A bridge is a method to fill the space created by missing teeth that may be used if the missing tooth (teeth) can not be replaced with dental implants. A bridge is one or more artificial teeth that are cemented into place using the teeth on either side for support, hence the name. This is an option for filling the space created by a missing tooth. A bridge replaces the missing tooth, both functionally and cosmetically. The materials used may be gold alloys, porcelain bonded to metal alloy, or all ceramic material made to match your natural tooth color. The choice of material depends on requirements for strength, wear, and/or esthetics.

INLAYS AND ONLAYS

In dentistry, an inlay is an indirect restoration (filling) consisting of a solid substance (as gold or porcelain) fitted to a cavity in a tooth and cemented into place. An onlay is the same as an inlay, except that it extends to replace a cusp. Crowns are onlays which completely cover all surfaces of a tooth.

NIGHT GUARDS & MOUTH GUARDS

Custom designed mouth guards are made of flexible plastic and molded to fit the shape of your teeth. Mouth guards are recommended to protect the jaw and teeth during physical activity and sports such as boxing, football, basketball, skiing or other activities where your mouth may get hit. In addition, these guards protect the soft tissues of your tongue, lips and cheek lining. Night guards, often made of a more firm plastic material are recommended for patients who clench or grind their teeth at night as a way to protect their teeth and jaw joints from pain and damage.


Endodontics:

ROOT CANAL

Root canal treatment (also referred to as root canal therapy or endodontic therapy) is made necessary when an untreated cavity reaches all the way to this pulp.  Treatment may also be needed when deep restorations or trauma to a tooth cause nerve damage.  Once the pulp becomes infected, it can begin to eat away at the surrounding bone (this is known as an abscess).  If the pulp is infected, not only is it painful but it will require treatment as it cannot heal on its own.   Symptoms that indicate the pulp has become infected may include sensitivity to hot/cold or sweets, pain, swelling, pain to biting or pressure, and a bad taste in the mouth.  However, sometimes no symptoms are apparent and you may be unaware of any problem until a checkup.

A root canal is performed to clean out the infected tooth pulp and disinfect the canals of the tooth.  Alternate treatment would be to extract the tooth.  Once the infection is resolved, the canal is filled in to prevent any further infection. Usually a core build-up and crown is recommended for restoring a tooth that has undergone root canal therapy.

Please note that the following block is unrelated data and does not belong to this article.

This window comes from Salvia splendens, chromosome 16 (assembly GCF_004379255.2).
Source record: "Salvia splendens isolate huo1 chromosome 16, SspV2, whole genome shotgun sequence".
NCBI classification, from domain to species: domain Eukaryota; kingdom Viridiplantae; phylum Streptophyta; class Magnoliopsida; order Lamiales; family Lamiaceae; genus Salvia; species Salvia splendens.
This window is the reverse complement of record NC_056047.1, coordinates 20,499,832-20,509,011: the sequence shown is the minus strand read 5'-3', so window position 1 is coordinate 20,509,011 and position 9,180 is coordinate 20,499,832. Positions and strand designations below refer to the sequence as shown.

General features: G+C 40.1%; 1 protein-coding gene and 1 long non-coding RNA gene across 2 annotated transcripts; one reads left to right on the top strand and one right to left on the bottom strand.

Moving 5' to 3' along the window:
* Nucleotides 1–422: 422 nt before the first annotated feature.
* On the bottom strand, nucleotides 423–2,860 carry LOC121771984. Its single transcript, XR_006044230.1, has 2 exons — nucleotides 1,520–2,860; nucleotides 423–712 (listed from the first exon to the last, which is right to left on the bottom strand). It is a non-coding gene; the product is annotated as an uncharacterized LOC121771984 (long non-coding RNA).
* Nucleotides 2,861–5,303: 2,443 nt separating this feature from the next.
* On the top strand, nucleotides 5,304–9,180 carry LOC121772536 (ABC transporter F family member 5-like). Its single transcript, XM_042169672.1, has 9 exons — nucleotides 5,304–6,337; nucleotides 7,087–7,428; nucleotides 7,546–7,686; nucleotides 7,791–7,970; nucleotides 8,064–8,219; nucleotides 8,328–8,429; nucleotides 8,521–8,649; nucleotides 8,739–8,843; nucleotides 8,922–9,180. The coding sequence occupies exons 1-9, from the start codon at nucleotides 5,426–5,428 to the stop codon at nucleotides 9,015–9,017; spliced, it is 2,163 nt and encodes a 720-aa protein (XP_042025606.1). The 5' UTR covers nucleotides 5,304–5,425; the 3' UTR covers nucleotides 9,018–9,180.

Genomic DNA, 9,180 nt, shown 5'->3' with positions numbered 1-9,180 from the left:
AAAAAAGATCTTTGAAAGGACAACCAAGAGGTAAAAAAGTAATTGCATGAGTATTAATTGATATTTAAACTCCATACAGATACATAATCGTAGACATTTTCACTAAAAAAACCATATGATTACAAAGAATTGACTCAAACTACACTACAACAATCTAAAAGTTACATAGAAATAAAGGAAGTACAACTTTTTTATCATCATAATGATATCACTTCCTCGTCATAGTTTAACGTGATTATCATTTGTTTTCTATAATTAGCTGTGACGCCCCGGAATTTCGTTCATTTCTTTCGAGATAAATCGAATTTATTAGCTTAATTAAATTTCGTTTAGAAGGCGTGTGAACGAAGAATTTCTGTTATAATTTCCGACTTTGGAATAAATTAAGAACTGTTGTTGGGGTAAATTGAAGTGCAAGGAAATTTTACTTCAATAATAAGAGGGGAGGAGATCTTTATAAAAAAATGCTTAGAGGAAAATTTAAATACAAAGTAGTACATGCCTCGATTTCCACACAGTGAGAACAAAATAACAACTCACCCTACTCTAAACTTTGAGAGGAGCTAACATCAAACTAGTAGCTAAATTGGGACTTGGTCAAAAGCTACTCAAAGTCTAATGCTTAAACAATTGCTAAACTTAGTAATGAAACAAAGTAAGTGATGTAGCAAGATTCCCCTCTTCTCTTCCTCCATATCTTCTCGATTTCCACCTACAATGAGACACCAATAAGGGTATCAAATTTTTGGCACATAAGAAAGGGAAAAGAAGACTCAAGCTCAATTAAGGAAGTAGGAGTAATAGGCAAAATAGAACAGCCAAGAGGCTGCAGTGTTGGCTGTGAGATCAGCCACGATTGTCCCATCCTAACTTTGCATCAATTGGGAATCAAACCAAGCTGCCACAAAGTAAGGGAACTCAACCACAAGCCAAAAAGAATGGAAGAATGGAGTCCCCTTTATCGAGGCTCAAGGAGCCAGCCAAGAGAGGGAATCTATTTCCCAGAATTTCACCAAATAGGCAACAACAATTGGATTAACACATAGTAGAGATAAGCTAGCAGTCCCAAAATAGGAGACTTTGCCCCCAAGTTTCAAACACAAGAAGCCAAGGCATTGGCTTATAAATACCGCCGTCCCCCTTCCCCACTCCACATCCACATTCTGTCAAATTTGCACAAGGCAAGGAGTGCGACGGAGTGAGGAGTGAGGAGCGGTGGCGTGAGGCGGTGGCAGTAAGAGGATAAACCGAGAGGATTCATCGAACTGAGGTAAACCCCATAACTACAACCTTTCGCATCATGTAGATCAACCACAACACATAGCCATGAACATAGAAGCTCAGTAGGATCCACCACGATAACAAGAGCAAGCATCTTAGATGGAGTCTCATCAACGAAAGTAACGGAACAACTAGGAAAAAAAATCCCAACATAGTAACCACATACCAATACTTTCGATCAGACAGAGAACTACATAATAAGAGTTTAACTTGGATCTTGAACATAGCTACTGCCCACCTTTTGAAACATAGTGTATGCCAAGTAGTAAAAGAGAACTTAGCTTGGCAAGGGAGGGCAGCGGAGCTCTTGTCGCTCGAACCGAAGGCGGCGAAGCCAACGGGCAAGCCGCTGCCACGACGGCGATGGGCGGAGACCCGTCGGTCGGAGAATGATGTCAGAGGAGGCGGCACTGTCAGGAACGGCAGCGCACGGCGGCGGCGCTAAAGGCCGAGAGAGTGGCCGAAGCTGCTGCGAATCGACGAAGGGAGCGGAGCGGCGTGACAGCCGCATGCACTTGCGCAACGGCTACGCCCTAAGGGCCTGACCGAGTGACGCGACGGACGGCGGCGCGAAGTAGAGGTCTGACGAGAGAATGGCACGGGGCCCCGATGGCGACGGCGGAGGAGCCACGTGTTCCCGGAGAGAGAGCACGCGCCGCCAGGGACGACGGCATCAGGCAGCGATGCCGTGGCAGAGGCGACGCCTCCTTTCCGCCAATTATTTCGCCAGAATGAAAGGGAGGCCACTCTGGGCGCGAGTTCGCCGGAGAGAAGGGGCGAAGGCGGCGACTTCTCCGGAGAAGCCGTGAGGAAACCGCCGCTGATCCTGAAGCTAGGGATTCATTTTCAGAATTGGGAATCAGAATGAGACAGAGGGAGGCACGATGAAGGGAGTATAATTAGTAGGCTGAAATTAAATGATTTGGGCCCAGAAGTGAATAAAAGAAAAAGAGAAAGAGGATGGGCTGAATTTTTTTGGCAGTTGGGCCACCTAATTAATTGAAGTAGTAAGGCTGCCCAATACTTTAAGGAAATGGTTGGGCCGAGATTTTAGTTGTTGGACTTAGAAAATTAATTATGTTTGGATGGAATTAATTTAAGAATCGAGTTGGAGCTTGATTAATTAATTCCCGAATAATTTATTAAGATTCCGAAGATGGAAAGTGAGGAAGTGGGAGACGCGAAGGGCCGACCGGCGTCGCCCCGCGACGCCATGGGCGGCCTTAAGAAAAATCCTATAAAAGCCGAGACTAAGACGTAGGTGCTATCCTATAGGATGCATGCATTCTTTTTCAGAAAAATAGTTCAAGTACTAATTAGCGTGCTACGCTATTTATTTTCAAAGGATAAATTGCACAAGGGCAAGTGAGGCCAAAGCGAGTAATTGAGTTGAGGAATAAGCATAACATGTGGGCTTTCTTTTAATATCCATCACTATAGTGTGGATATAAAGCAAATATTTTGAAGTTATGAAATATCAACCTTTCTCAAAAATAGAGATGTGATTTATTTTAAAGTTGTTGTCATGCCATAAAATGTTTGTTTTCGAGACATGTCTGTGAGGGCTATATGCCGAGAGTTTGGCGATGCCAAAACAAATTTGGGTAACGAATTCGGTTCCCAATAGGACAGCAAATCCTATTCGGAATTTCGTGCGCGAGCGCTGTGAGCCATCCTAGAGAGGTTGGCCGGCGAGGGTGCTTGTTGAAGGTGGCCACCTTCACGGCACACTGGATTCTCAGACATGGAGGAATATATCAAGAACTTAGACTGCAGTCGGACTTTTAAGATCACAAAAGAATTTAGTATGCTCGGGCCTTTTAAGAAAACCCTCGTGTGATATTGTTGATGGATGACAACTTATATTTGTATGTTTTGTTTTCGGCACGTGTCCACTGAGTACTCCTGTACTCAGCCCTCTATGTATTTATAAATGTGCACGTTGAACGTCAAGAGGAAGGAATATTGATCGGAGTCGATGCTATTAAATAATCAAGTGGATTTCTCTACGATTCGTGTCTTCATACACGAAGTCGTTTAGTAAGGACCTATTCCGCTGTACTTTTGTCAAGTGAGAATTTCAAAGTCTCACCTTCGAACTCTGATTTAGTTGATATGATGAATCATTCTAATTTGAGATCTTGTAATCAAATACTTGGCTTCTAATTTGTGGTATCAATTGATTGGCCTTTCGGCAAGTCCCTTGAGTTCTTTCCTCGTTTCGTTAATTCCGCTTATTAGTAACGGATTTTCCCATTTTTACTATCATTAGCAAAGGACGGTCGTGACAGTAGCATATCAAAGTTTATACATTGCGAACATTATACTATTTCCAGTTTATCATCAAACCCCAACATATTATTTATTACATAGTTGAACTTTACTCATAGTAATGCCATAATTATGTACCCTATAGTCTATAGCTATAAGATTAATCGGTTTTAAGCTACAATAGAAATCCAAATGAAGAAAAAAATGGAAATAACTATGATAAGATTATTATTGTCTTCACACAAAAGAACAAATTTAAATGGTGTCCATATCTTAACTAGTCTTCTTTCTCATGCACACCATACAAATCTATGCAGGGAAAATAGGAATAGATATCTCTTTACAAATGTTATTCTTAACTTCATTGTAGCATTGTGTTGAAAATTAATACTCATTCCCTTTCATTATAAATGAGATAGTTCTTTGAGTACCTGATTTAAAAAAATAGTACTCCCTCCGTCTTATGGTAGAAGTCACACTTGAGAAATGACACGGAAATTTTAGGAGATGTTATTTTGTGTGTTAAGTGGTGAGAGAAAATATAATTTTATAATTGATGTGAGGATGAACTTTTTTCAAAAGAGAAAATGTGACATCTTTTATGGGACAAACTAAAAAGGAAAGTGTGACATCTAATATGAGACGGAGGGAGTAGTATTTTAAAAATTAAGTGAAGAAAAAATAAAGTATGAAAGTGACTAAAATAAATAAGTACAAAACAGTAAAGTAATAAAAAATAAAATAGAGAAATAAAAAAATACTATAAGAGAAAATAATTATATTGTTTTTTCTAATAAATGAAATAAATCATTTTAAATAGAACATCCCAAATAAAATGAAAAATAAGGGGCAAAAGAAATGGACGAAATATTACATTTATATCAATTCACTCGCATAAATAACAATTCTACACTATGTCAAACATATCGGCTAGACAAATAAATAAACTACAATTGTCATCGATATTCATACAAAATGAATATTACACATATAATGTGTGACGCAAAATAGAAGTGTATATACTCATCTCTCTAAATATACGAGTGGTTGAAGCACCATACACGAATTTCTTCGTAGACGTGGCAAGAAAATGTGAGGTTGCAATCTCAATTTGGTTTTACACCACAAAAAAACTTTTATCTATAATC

Gum Disease Treatment:

DEEP CLEANING

Scaling and Root Planing is intended to provide a healthy tissue environment in which tissues re-adapt to normal tooth surfaces. Periodontal disease is caused by a buildup of calculus, plaque, and stain on the crowns and root surfaces of teeth. It can begin as localized gingival inflammation and progress to serious disease that result in major damage to the soft tissue and the bone that supports the teeth. Left untreated, this disease progresses to the ultimate loss of teeth. In periodontal disease, gingival tissue may detach (pull away) from teeth, and periodontal pockets form.

PERIODONTAL MAINTENANCE

Periodontal maintenance is the procedures and protocols employed to clean and maintain the teeth and gums following a diagnosis and stabilization treatment of periodontal disease. Periodontal disease in not ‘cured’, only ‘arrested’. The procedures may appear to the patient to be very similar to a regular cleaning, but because the dentist or hygienist must now evaluate, instrument, and monitor the tissues differently and quite often more frequently, the procedures must be differentiated.


Oral Surgery:

TOOTH EXTRACTION

Good oral hygiene should always be practiced since the loss of a single tooth can have major impact upon your oral health and appearance. Although dentists will use every measure to prevent tooth loss, there are still some occasions when a tooth may need to be extracted. A tooth may need to be extracted if the following occurs:

  • Severe decay
  • Advanced periodontal (gum) disease, which involves loss of supporting bone.
  • Infection or abscess
  • Orthodontic correction
  • Malpositioned teeth